BBC broadcaster Nicholas Owen is not the only respected journalist to recently speak of a lot of unanswered questions about what happened in those desperate days after Dianas death. Even Dai Davies, head of the Metropolitan Polices royal protection squad at the time of Dianas death, who calls the new accusations a complete load of rubbish, grants, there are some curious factors.
With a new Diana biopic due out in theatres this fall, and new theories of her murder cueing up hysteria about a Buckingham Palace-directed inside job, there is plenty to bolster the worlds enduring fascination with the Diana story.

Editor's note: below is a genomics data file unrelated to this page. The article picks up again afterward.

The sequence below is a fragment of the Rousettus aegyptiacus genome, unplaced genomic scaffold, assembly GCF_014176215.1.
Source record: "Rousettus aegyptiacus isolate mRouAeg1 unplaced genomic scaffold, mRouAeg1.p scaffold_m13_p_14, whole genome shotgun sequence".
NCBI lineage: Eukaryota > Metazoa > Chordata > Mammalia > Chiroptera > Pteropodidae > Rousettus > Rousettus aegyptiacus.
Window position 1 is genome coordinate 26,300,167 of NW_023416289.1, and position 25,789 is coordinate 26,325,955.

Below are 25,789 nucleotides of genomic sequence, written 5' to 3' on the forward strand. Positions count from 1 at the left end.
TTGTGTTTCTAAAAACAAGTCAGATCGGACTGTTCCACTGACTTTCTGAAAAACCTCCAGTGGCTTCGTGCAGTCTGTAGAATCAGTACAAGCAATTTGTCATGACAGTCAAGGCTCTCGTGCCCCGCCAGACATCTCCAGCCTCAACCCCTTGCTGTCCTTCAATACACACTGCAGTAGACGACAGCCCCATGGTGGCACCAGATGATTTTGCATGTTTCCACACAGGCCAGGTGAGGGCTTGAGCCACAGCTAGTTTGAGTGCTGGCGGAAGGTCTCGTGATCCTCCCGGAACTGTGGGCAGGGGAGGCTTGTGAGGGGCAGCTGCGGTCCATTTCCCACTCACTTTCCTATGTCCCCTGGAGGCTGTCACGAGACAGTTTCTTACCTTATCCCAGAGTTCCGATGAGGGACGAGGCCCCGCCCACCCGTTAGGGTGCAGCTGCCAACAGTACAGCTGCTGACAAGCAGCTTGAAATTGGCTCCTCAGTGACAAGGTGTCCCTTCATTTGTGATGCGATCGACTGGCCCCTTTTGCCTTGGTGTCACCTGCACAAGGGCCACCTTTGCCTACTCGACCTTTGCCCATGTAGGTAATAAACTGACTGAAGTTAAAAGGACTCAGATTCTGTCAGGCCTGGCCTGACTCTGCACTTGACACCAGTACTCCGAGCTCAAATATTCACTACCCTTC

In 2011, a 38-year-old SAS sniper named Danny Nightingale was arrested for illegal possession of a pistol and 338 rounds of ammunition. A key witness in his court martial was a man identified as Soldier N: Nightingales housemate and a member of the same elite military unit, who was himself jailed for illegal weapons possession. Prior to his arrest, Soldier N allegedly told his wife that his SAS unit had arranged and covered up Dianas death. Around the time of Nightingales trialat which point Soldier N and his wife were estrangedthe mans mother-in-law sent a letter to military authorities, relaying Soldier Ns boast. (Scotland Yard would not confirm its source.)